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Originally published December 12, 2013 at 3:47 PM | Page modified December 12, 2013 at 6:39 PM

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Gerard Coleman gives Gonzaga something new, yet unpredictable

Coleman, a rim-seeking 6-foot-4 wing player who transferred from Providence College, provides an explosive athleticism that the Zags haven’t traditionally had, although his early results have been inconsistent.


Seattle Times staff reporter

Saturday

South Alabama vs. Gonzaga at KeyArena, 7 p.m., ROOT

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Gerard Coleman, Gonzaga’s transfer guard from Providence College in Rhode Island, once went for 30 points against West Virginia. So when the Zags ventured east to play the Mountaineers on Tuesday night, he may have had visions of stuffing stat sheets again.

Six minutes and three turnovers later, though, he had a seat on the bench for the balance of the evening, watching the Zags clamber back for a road victory.

“He tried to make something happen every time he touched it,” said his coach, Mark Few.

He did, not always with famous results.

That’s the beguiling nature of Coleman, who comes off the bench to give the Zags something they last had — well, maybe never. He’s a slender, rim-seeking 6-foot-4 wing player far from the mold of Gonzaga’s traditional template of players who execute sets with the focus of German carmakers.

Sometimes the outcome has been spectacular — 21 points against New Mexico State last week — sometimes not so much. It can’t be the easiest of transitions for a Boston city baller to change not only coasts, but modes of attack.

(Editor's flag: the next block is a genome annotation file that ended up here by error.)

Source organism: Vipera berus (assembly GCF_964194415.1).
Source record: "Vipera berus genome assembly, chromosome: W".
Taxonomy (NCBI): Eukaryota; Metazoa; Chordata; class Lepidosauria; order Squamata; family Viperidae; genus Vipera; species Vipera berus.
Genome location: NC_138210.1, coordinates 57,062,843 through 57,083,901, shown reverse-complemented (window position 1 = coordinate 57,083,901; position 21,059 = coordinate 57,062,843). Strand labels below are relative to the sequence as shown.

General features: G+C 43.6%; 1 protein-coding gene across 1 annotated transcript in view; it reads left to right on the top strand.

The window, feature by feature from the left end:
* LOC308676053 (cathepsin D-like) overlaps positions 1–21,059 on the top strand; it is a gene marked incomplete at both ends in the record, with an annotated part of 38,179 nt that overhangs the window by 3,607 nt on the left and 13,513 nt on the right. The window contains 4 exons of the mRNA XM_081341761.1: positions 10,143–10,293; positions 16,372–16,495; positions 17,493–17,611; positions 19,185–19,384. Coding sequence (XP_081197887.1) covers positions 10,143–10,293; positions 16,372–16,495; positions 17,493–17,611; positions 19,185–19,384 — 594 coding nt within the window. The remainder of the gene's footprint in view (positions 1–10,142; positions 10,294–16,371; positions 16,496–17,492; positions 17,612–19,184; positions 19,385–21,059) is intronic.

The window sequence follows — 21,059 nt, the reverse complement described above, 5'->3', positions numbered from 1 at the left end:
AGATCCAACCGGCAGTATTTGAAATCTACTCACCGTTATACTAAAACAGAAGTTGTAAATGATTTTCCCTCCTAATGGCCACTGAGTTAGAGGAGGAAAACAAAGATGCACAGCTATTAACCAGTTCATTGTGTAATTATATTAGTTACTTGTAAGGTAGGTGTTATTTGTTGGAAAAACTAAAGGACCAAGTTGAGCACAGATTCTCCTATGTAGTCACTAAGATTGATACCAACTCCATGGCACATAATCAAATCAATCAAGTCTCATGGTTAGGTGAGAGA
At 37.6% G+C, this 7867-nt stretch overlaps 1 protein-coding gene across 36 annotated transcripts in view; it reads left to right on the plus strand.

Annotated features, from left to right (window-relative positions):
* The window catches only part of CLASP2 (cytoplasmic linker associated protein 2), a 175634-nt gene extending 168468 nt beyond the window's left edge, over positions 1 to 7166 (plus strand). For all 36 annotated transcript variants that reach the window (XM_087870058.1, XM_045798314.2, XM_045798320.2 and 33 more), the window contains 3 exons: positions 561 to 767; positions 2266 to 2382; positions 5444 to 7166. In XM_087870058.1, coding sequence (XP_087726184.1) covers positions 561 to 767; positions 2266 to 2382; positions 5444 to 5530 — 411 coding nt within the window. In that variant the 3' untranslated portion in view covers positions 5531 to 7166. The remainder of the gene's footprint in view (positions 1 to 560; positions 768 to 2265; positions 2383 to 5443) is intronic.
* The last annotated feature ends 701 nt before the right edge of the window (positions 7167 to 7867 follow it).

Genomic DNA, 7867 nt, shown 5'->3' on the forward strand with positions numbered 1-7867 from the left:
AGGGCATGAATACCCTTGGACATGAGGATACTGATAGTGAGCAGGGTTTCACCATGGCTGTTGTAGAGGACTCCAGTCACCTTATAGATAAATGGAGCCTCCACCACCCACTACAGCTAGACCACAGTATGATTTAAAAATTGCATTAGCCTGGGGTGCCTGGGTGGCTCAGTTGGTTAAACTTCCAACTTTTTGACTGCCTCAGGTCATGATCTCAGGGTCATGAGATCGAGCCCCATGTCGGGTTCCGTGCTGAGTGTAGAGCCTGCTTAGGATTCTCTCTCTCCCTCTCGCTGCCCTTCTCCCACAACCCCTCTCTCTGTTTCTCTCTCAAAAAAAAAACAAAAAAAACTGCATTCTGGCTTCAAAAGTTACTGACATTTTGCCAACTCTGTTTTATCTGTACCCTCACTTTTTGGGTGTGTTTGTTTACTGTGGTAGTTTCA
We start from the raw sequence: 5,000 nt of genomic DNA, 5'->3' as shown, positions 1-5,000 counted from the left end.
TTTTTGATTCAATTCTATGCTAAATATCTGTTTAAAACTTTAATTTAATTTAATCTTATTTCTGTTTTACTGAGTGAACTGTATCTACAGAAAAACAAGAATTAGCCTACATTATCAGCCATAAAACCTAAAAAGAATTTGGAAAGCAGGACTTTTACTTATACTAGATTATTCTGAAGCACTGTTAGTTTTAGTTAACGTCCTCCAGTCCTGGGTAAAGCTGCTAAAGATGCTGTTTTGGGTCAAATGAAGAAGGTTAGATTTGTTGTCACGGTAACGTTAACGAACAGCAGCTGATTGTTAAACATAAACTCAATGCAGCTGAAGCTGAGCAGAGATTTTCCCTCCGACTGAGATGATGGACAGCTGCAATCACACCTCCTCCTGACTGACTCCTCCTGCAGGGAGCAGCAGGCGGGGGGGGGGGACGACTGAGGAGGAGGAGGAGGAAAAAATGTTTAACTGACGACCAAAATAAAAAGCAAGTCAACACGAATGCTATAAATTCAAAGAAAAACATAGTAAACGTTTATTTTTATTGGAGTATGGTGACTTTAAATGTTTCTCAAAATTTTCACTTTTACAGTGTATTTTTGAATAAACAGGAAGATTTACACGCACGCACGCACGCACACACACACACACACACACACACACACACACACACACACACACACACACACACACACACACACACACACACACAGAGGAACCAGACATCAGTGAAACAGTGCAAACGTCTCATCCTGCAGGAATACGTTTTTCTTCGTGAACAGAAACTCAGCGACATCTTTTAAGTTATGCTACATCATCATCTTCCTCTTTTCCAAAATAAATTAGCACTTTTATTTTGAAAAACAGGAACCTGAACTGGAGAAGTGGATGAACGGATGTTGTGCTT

“He’s made quite a sacrifice, to walk away from all that freedom (at Providence),” Few said. “When I was watching clips on him, I was kind of like, ‘Why would this guy want to transfer? He gets to shoot as much as he wants, whenever he wants.’ ”

Coleman is vague on his reasons for wanting out of Providence, where he averaged double figures both his seasons. Some reports said he knew that coach Ed Cooley, who hadn’t signed him there, signed a couple of touted recruits, and Coleman sensed he might be squeezed out.

Just as likely, he may have gotten tired of a losing habit that saw the Friars go 15-17 and 4-14 in Big East play in each of his two years there.

“I just felt I needed to remove myself from the situation, that I could better myself in the future,” Coleman said. “I felt Gonzaga was it. So far it has been.

“I’m playing with a group of guys who want to do nothing but win and help each other get better. So far, so good.”

How did Coleman settle on the Zags over Xavier and Northeastern? When word got out that he was leaving Providence, ex-Zags assistant Ray Giacoletti called Coleman’s longtime AAU coach, Leo Papile, an old acquaintance.

At least Gonzaga didn’t have to start from square one. Coleman said he remembers staying up late at night to watch Zags games when he was at Tilton Prep School in New Hampshire.

“I always heard about Adam Morrison and those guys,” he said. “I knew they were an up-tempo team and they liked to push it in transition. Gonzaga speaks for itself, and coach Few is an offensive mastermind.”

Athleticism has sometimes been a missing link at Gonzaga, but Coleman is beyond that, more toward explosive.

“We just felt it was something different from what we had,” said Giacoletti, now head coach at Drake. “He’s a slasher, finisher and a runner in transition — I mean, an elite guy that way.”

The numbers from his sophomore year at Providence reveal a lot about Coleman. Turnovers topped assists (67 to 63), so the decision-making needs work. He wasn’t a great shooter (.423) but averaged five rebounds a game and led his team in getting to the foul line (where he shot .671).

If the Zags can get Coleman to be selective picking his spots, they’ll be on to something. Entering Saturday night’s Battle in Seattle game against South Alabama at KeyArena, Coleman is averaging 10.3 points in a mere 14 minutes a game, shooting .563 on a team that’s 9-1 and pointed toward the program’s 16th straight NCAA tournament.

Said Few: “I think he’s excited to be part of a team that’s playing for stuff.”

Bud Withers: 206-464-8281 or bwithers@seattletimes.com



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